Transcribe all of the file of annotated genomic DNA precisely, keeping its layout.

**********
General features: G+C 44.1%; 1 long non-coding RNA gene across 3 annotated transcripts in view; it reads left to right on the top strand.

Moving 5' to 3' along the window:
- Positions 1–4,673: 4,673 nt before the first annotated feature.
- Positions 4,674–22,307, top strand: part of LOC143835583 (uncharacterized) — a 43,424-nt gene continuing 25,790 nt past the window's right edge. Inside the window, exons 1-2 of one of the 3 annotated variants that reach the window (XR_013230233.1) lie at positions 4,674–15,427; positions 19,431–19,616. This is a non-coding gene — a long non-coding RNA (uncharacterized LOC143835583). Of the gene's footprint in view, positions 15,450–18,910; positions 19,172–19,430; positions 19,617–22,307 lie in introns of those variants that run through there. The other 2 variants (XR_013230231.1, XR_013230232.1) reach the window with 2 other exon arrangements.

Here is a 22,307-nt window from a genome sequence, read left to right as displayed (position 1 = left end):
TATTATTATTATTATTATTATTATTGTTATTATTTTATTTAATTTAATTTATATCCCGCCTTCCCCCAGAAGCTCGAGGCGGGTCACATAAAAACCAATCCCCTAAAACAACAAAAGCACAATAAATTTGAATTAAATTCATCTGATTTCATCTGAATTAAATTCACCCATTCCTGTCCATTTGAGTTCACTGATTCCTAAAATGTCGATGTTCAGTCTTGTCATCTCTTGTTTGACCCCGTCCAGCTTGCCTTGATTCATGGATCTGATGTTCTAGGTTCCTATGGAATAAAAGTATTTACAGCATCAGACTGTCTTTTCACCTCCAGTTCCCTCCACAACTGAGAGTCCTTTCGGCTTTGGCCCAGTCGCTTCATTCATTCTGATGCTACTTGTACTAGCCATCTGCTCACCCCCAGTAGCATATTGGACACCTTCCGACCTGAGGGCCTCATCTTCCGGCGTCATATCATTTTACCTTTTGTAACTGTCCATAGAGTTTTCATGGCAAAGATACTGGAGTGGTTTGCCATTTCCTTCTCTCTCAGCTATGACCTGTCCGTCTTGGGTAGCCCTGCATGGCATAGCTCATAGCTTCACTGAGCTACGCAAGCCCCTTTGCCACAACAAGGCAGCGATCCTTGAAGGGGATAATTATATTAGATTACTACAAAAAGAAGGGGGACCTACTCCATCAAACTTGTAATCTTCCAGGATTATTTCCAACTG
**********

General features: G+C 44.1%; 1 long non-coding RNA gene across 3 annotated transcripts in view; it reads left to right on the top strand.

Moving 5' to 3' along the window:
- Positions 1–4,673: 4,673 nt before the first annotated feature.
- Positions 4,674–22,307, top strand: part of LOC143835583 (uncharacterized) — a 43,424-nt gene continuing 25,790 nt past the window's right edge. Inside the window, exons 1-2 of one of the 3 annotated variants that reach the window (XR_013230233.1) lie at positions 4,674–15,427; positions 19,431–19,616. This is a non-coding gene — a long non-coding RNA (uncharacterized LOC143835583). Of the gene's footprint in view, positions 15,450–18,910; positions 19,172–19,430; positions 19,617–22,307 lie in introns of those variants that run through there. The other 2 variants (XR_013230231.1, XR_013230232.1) reach the window with 2 other exon arrangements.

Here is a 22,307-nt window from a genome sequence, read left to right as displayed (position 1 = left end):
TATTATTATTATTATTATTATTATTGTTATTATTTTATTTAATTTAATTTATATCCCGCCTTCCCCCAGAAGCTCGAGGCGGGTCACATAAAAACCAATCCCCTAAAACAACAAAAGCACAATAAATTTGAATTAAATTCATCTGATTTCATCTGAATTAAATTCACCCATTCCTGTCCATTTGAGTTCACTGATTCCTAAAATGTCGATGTTCAGTCTTGTCATCTCTTGTTTGACCCCGTCCAGCTTGCCTTGATTCATGGATCTGATGTTCTAGGTTCCTATGGAATAAAAGTATTTACAGCATCAGACTGTCTTTTCACCTCCAGTTCCCTCCACAACTGAGAGTCCTTTCGGCTTTGGCCCAGTCGCTTCATTCATTCTGATGCTACTTGTACTAGCCATCTGCTCACCCCCAGTAGCATATTGGACACCTTCCGACCTGAGGGCCTCATCTTCCGGCGTCATATCATTTTACCTTTTGTAACTGTCCATAGAGTTTTCATGGCAAAGATACTGGAGTGGTTTGCCATTTCCTTCTCTCTCAGCTATGACCTGTCCGTCTTGGGTAGCCCTGCATGGCATAGCTCATAGCTTCACTGAGCTACGCAAGCCCCTTTGCCACAACAAGGCAGCGATCCTTGAAGGGGATAATTATATTAGATTACTACAAAAAGAAGGGGGACCTACTCCATCAAACTTGTAATCTTCCAGGATTATTTCCAACTG